The larger issue here — which helps put the MCRC case in context — is that this ongoing litigation concerns a provision of the Clean Water Act, Section 404, which covers permits issued to discharge dredged or fill materials into the waters of the United States. Since stepping into his role at EPA, Scott Pruitt has been leading the charge to rescind the Obama-era definition those waters, revert to an earlier (pre-2015) definition, and make enforcement of the Clean Water Act more favorable to industries like mining.  If MCRC v. EPA continues to make its way through the courts, the case could easily become caught up in the toxic politics of Pruitt’s tenure at EPA.

Update, 17 October 2017: Oral argument is now scheduled for Tuesday, 5 December, before a three-judge panel of the Sixth Circuit Court of Appeals. In a 15 October Detroit News op-ed, Pacific Legal Foundation attorney Mark Miller argues EPA should “immediately” retreat, to deliver on Trump’s campaign promises and “send a signal to the EPA bureaucrats.” It would appear that the Marquette County Road Commission is being enlisted in what a recent episode of Frontline calls the “War on the EPA” and the larger political project to dismantle the administrative state.

Three Questions for the Michigan DEQ on the Back Forty Project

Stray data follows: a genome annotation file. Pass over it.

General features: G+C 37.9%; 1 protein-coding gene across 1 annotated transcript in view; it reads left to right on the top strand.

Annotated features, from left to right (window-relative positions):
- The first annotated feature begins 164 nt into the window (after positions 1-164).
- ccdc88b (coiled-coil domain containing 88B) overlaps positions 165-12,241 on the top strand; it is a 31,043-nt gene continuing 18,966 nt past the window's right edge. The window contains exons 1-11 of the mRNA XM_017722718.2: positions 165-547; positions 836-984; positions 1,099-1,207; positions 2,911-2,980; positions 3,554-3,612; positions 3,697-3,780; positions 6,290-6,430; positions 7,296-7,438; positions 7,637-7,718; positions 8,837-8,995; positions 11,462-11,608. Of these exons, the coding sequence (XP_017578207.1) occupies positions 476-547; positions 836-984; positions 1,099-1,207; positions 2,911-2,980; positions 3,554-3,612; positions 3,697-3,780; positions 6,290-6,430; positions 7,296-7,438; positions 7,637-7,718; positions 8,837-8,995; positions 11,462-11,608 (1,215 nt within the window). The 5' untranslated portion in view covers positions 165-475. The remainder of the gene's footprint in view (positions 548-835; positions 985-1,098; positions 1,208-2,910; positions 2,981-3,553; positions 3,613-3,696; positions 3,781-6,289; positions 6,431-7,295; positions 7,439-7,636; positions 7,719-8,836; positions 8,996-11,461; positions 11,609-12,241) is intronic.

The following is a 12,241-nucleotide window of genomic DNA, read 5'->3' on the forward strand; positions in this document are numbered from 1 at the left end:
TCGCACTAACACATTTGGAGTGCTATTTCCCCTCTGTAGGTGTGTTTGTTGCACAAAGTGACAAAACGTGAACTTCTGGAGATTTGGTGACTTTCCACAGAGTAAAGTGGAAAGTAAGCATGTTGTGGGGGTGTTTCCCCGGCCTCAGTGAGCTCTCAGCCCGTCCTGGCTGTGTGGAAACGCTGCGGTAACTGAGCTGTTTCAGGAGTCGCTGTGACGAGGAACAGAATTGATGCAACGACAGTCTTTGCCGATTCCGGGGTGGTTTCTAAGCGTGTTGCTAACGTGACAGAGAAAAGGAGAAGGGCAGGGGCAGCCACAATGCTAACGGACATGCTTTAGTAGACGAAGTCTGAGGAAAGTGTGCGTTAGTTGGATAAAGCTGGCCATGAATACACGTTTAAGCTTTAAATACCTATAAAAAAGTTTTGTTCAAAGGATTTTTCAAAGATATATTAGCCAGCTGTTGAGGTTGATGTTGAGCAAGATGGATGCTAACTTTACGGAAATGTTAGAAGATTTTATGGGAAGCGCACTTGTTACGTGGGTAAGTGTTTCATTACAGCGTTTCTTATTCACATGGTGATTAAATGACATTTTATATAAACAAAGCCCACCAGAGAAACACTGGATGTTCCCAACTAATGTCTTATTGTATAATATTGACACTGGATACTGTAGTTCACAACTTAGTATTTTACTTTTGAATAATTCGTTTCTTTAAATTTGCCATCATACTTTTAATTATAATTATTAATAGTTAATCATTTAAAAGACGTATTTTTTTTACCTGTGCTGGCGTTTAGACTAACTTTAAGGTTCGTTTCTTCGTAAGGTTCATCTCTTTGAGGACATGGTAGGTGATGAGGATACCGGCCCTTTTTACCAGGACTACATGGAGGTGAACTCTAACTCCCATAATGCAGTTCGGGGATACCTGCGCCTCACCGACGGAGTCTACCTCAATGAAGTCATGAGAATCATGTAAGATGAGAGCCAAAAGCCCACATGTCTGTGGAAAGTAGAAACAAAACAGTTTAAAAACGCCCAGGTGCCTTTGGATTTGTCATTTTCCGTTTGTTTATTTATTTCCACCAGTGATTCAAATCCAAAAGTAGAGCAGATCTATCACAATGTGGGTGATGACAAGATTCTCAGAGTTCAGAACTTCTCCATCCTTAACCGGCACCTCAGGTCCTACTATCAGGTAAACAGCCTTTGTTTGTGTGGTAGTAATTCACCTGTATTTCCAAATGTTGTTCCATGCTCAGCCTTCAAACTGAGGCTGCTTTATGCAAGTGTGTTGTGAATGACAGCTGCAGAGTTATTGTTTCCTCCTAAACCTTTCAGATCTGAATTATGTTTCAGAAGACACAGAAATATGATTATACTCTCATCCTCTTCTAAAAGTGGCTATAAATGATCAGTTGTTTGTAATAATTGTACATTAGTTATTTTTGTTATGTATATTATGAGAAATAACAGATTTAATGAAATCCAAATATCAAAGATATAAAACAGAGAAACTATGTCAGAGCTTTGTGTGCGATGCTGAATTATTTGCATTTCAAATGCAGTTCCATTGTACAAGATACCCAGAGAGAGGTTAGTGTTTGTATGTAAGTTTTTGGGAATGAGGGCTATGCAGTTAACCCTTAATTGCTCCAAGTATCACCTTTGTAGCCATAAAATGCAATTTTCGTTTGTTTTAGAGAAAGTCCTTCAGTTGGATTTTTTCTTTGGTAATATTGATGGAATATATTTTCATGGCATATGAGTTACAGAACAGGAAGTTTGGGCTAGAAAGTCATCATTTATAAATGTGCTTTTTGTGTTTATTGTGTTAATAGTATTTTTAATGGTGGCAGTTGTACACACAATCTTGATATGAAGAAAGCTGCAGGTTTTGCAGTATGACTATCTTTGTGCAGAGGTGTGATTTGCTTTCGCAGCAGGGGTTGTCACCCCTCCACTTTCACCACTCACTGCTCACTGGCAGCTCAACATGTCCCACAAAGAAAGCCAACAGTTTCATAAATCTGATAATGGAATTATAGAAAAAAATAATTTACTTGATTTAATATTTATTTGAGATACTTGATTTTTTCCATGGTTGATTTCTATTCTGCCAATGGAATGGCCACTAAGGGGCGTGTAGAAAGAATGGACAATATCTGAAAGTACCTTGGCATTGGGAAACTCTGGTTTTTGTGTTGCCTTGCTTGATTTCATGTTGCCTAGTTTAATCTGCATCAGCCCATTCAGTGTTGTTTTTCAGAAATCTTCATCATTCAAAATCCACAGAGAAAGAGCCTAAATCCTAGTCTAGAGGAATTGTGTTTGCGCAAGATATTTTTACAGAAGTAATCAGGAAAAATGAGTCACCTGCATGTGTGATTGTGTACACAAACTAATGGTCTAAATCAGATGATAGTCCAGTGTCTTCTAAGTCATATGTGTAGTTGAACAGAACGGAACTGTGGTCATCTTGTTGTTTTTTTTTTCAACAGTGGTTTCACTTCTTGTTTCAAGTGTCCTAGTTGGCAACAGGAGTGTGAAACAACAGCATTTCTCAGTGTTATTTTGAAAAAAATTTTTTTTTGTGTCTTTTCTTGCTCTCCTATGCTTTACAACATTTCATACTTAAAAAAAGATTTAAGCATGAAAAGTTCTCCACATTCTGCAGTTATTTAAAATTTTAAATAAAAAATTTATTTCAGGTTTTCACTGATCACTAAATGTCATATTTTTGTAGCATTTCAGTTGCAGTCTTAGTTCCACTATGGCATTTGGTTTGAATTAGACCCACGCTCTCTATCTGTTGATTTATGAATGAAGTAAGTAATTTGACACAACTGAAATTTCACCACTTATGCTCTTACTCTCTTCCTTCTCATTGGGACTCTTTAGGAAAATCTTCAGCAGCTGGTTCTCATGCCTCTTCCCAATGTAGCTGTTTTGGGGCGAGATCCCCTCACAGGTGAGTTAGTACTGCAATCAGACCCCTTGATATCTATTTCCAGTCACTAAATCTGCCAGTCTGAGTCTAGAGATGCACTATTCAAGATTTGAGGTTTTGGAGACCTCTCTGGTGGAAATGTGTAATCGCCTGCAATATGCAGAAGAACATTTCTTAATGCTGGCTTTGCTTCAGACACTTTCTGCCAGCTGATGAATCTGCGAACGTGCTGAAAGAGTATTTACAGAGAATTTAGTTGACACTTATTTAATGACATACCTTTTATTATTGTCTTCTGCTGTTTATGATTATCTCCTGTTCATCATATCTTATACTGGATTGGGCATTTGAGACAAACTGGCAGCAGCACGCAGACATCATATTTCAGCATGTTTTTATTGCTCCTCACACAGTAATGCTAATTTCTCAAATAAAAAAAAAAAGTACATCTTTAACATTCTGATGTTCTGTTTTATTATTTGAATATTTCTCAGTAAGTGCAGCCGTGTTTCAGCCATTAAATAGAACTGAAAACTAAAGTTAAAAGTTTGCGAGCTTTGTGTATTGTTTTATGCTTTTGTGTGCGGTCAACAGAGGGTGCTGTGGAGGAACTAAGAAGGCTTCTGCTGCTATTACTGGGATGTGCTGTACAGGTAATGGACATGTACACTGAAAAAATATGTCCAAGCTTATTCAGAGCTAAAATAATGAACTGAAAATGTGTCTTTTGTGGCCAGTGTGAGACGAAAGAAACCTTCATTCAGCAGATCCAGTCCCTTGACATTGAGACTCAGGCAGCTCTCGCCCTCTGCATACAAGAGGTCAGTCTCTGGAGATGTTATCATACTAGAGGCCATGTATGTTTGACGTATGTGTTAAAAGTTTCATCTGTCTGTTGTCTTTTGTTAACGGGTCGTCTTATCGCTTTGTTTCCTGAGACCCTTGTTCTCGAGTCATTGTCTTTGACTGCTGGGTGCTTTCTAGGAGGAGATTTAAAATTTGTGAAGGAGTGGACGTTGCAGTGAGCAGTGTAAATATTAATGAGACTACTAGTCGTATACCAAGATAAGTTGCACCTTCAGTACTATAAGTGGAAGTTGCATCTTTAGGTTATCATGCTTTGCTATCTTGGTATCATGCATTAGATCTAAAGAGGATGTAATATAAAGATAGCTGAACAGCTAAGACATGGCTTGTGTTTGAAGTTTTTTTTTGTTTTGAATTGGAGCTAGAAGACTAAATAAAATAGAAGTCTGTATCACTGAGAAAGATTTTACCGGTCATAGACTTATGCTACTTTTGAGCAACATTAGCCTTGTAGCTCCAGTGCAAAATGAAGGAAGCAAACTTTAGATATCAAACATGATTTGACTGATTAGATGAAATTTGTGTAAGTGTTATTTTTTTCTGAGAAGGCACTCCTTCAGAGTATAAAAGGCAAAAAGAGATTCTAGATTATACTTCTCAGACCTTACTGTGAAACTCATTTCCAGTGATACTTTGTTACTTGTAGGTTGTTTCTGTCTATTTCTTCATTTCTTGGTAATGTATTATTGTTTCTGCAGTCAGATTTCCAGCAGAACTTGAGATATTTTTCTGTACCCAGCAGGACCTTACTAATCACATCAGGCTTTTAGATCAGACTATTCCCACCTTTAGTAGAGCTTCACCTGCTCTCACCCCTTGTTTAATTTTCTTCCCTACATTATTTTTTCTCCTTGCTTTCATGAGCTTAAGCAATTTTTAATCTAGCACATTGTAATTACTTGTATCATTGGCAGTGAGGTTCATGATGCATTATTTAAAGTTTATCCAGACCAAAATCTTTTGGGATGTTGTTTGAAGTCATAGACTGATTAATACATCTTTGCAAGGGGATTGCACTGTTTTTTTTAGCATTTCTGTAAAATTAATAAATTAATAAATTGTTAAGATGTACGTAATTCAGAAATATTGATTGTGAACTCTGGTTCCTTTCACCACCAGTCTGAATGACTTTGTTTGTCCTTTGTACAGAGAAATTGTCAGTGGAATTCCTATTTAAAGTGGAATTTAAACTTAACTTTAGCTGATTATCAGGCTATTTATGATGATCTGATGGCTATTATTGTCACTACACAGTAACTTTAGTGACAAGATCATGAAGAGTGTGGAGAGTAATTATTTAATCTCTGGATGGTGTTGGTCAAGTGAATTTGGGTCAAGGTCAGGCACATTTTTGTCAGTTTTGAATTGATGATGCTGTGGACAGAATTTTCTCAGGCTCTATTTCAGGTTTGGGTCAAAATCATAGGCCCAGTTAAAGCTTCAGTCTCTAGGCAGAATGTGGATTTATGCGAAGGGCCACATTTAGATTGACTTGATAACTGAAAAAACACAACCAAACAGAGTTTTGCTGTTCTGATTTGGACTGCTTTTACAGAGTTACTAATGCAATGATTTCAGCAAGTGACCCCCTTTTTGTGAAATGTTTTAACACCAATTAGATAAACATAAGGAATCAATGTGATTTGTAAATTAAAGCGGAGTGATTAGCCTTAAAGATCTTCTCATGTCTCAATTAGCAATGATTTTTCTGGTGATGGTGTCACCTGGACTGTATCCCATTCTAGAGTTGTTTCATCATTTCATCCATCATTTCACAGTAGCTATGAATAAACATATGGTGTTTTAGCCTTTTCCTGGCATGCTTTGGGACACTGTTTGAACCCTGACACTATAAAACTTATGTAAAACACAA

Earlier this month, the Michigan Department of Environmental Quality announced its intention to permit the Back Forty Project, an open-pit gold and zinc sulfide ore mine that Aquila Resources, a Canadian company, plans to develop near the headwaters of the Menominee River. In response to the MDEQ’s request for public comment by November 3rd, I’ve submitted these three questions. I’m posting them here so that others might consider them in the run up to the public meeting with the MDEQ in Stephenson, Michigan on October 6th.

  1. In determining that the Back Forty Project application meets the requirements for approval under Part 632, did MDEQ take into account the cumulative effects of sulfide mining throughout the Lake Superior watershed? We know that the Back Forty project poses a significant risk to the Menominee River all by itself. With the mine in close proximity to the river, a flood, berm collapse, subsidence or a slide could destroy the Menominee River; to answer these serious concerns by asking the company to add a “synthetic, manmade liner under their waste/tailing rock facility,” as the DEQ has proposed, is to trivialize them. Other development that the mine will inevitably bring, including haul routes, power lines, lights, fueling stations, exhaust and machine noise, will leave a large industrial footprint and disturb the Menominee River and its environs in countless ways. At the same time, this mine will heighten the risk, in the long term, of large-scale environmental destruction posed by the resurgence of sulfide mining not just in Michigan’s Upper Peninsula, but in Minnesota and Canada as well — all around the lake and throughout the Lake Superior watershed. Has the DEQ completed or participated with neighboring state agencies and tribal authorities in a scientific study of the cumulative impacts of sulfide mining around Lake Superior? Has the DEQ issued guidance on how cumulative environmental effects should factor into its decision-making process for permitting new mines in Michigan?